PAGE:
The Struggle stalwart’s final moments leading to her sudden death were revealed on Tuesday by one of her bodyguards, who spoke to The Star on condition of anonymity.
He said Madikizela-Mandela was “jolly as usual” on the day at her home in Orlando West, Soweto, with her grandchildren and staff.
The aide said the sudden turn for the worst came after the 81-year-old told them she was not feeling well at about 7pm. Frantic family members rushed her to Netcare Milpark Hospital in Parktown.
“She was well on Sunday. There were days when she would wake up and would not be herself. She was sick for a long time.”
He said that on Friday, the “Mother of the Nation” - as Madikizela-Mandela was affectionately known - had attended a service at the Methodist Church in Meadowlands Zone 7 in Soweto.
Details of how she spent the day were shared on Instagram by her granddaughter Zoleka Mandela. The pair spent Good Friday at the church. She affectionately referred to her grandmother as “My Day One”.
Wearing her church regalia - a black skirt, red and white jacket and white hat - Madikizela-Mandela spent over five hours in church, Zoleka said in her post.
On March 8, Madikizela-Mandela attended Zoleka’s graduation.
“My Day One (grandmother) and I are getting dressed and (having) our make-up done together later today She (Madikizela-Mandela) wanted us to wear matching outfits, I settled for the same fabric,” she wrote.
On March 26, Zoleka posted a picture of Madikizela-Mandela and her late ex-husband Nelson Mandela kissing.
She said she told her grandmother that it was time she found her a “boo” and asked, “What is actually your type?”
To which Madikizela-Mandela responded: “Darling, just look at your grandfather. That’s my type,” Zoleka wrote.
The bodyguard said Madikizela- Mandela could hardly walk after she had a knee operation in October. “She could no longer come to the kitchen downstairs to check if everything was being done properly. She was cared for by nurses and had a personal chef.
“The only time she came downstairs was when we took her to the hospital for a check-up or when she was going out with family, either for lunch or dinner,” he said.
He said when Madikizela-Mandela arrived at the hospital on Sunday night, she was “not too vocal”.
“I saw her body on the hospital bed on Monday afternoon. I was shattered. It was hard to see her lying there. We got on very well. She was like a mother to me.
“She was humble, loving and caring. She was a peaceful person and guided me a lot,” the man said.
The late Struggle icon died as she was preparing to take the fight over Mandela’s Qunu home to the Constitutional Court.
This was revealed yesterday by her lawyer Mvuzo Notyesi, who confirmed to The Star that he had already filed court papers to the country’s highest court in February, following their bruising loss in the Supreme Court of Appeal in January.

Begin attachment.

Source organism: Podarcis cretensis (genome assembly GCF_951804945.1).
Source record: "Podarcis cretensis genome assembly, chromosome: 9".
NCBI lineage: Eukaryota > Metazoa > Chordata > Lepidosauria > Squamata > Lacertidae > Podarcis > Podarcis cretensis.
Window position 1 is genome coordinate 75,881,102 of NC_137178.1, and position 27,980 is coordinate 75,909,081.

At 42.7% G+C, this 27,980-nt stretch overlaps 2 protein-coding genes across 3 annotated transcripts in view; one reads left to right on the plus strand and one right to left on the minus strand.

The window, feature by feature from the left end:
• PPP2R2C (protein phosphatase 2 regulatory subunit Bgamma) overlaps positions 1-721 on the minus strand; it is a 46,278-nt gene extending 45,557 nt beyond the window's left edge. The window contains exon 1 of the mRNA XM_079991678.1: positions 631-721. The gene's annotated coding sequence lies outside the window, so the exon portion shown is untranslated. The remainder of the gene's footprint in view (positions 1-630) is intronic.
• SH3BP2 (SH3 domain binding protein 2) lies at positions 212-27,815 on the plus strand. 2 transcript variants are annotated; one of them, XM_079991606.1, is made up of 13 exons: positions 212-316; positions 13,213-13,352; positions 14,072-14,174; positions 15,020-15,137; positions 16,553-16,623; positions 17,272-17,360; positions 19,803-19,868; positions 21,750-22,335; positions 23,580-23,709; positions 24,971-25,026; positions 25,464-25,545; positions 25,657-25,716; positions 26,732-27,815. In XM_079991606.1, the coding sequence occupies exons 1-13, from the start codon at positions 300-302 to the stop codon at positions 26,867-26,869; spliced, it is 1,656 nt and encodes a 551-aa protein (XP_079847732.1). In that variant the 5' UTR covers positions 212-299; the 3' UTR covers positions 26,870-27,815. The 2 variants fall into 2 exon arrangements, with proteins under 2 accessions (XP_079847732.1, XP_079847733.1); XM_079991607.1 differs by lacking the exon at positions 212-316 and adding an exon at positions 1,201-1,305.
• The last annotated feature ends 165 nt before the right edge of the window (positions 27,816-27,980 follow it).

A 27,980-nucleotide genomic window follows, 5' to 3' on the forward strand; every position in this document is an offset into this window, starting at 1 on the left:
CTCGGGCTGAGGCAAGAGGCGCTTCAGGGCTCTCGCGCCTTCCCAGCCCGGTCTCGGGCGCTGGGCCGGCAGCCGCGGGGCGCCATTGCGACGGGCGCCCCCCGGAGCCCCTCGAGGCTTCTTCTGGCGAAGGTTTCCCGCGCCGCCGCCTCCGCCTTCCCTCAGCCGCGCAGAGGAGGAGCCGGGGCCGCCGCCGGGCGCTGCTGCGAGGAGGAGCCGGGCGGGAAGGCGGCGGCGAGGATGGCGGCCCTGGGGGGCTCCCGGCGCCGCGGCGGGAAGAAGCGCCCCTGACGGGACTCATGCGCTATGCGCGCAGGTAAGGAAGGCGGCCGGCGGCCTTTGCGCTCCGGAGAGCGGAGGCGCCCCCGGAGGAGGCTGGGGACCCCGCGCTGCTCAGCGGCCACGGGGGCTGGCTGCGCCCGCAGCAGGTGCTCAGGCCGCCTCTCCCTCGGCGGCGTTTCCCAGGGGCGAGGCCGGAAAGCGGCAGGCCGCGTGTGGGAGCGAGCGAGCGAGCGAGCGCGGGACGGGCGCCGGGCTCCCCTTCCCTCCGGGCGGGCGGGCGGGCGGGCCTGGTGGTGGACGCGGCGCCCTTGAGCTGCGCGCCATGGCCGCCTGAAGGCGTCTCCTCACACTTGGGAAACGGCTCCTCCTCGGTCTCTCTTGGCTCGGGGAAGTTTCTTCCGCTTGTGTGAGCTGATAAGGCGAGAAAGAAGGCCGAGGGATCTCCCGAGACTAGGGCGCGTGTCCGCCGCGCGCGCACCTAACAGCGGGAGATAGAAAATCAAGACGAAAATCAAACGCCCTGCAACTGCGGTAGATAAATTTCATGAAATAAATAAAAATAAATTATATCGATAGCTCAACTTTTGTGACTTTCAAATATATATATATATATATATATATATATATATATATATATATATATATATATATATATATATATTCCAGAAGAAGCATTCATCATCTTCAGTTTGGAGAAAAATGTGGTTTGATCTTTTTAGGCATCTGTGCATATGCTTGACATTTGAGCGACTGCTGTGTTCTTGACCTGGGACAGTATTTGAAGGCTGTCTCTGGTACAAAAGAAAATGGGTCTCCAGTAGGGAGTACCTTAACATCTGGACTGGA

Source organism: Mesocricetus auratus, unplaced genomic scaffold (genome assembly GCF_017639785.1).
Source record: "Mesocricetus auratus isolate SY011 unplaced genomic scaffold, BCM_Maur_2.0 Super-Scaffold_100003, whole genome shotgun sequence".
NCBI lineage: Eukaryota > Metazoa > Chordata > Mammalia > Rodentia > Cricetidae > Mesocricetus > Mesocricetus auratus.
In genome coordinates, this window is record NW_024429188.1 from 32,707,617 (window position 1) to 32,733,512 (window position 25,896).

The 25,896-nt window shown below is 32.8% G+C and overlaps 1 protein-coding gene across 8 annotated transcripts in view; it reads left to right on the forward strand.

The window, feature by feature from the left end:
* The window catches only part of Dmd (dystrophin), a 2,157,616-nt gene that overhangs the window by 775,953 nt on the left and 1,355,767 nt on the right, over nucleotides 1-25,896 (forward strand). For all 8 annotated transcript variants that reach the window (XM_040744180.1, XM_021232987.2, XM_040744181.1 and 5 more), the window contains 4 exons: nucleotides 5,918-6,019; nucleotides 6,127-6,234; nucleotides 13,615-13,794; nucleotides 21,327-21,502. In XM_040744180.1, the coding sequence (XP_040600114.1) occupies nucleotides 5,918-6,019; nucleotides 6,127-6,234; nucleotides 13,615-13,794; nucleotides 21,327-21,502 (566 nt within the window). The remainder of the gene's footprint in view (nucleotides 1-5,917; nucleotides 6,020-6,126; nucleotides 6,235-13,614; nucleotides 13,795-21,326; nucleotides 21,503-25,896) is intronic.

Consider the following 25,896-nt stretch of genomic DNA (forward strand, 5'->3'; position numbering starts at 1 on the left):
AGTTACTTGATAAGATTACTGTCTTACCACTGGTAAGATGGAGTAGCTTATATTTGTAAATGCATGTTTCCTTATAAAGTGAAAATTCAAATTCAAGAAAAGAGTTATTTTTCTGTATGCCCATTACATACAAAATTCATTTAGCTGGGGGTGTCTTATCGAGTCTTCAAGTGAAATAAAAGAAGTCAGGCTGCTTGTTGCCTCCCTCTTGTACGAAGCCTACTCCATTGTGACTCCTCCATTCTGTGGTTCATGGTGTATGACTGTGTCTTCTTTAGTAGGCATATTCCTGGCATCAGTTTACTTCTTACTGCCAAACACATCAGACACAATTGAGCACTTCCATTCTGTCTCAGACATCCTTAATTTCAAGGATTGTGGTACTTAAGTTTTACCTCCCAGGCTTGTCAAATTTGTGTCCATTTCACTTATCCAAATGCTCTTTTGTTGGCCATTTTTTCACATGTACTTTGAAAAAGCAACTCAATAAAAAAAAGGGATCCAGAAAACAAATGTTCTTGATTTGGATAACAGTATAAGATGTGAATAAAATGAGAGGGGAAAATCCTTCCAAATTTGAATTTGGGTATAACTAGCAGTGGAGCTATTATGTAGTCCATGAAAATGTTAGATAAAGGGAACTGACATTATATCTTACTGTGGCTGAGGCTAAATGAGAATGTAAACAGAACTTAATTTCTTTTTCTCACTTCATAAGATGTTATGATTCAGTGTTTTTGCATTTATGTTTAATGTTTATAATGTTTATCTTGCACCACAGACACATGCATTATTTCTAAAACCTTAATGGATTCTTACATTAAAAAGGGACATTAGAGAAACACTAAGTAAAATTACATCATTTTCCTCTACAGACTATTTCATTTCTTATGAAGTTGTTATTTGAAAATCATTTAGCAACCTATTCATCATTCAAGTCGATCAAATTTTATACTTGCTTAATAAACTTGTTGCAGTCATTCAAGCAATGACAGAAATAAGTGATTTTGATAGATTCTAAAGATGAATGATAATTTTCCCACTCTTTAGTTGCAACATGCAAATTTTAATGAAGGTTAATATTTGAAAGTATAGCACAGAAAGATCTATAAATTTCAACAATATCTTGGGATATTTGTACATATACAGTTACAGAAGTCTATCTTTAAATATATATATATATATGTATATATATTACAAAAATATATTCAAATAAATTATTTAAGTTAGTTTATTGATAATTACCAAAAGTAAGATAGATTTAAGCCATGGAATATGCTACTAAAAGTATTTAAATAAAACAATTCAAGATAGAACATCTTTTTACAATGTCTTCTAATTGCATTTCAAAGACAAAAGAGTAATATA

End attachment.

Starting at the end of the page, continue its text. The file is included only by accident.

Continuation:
Madikizela-Mandela, who in legal papers claimed to have remained Mandela’s customary wife despite their civil divorce in 1996, was appealing the Mthatha High Court ruling that she was not entitled to the property.
“I had filed papers for leave to appeal at the Constitutional Court as an instruction from her a few days after the Supreme Court’s decision.
“Her passing will now have little impact, in the sense that it will now be up to her family and executors whether they want to further proceed with the case. It will depend on what the family resolve in that regard. I’m yet to speak with them, as they are also in shock about her death,” said Notyesi.
He last spoke to Madikizela-Mandela on Good Friday, but did not mention the case, he said.
Notyesi has personally known the ANC stalwart for over five years and they had been communicating daily. Notyesi maintained that Madikizela-Mandela had not pursued the case of the Qunu property for personal gain, but to change the law and fight patriarchy that women in rural areas were being subjected to.
In her papers filed at the appeal court a few months ago, Madikizela-Mandela claimed that the land in dispute was allocated to her in the presence of traditional leaders in 1989 and she only became aware, after reading Mandela’s will in 2014, that the land had been registered under his name in 1998 when he was still the president.
She also argued that, according to customary law, she was still Mandela’s wife and had been a frequent visitor to Qunu after his death in 2013, where she also performed traditional rituals.
Notyesi welcomed the family’s decision to bury Madikizela-Mandela in Gauteng, adding that she never mentioned to him where she would like to be buried.
The AbaThembu have, however, not given up on their daughter being buried in Qunu.
AbaThembu king Azenathi Dalindyebo will lead a delegation on Saturday to Madikizela-Mandela’s home in Soweto, where he is expected to express his kingdom’s wish that the Struggle icon be buried in Qunu.
The AbaThembu king’s spokesperson Nkosi Zwelenqaba Mgudlwa said it was the wish of AbaThembu that she be buried in Qunu, but added that the king and his subjects would not dictate to the family.
The Presidency said in a statement that President Cyril Ramaphosa had declared that Madikizela-Mandela would be honoured with a special official funeral, designated for people of extraordinary credentials by the president.
The Presidency said that in line with this declaration, the national flag will, with immediate effect, fly at half-mast at all flag stations countrywide and at South African diplomatic missions abroad, until April 14.
The official memorial service will be held next Wednesday at the Regina Mundi Catholic Church, Mkhize Street, Soweto. The official funeral will be held at Orlando Stadium, Soweto, on April 14.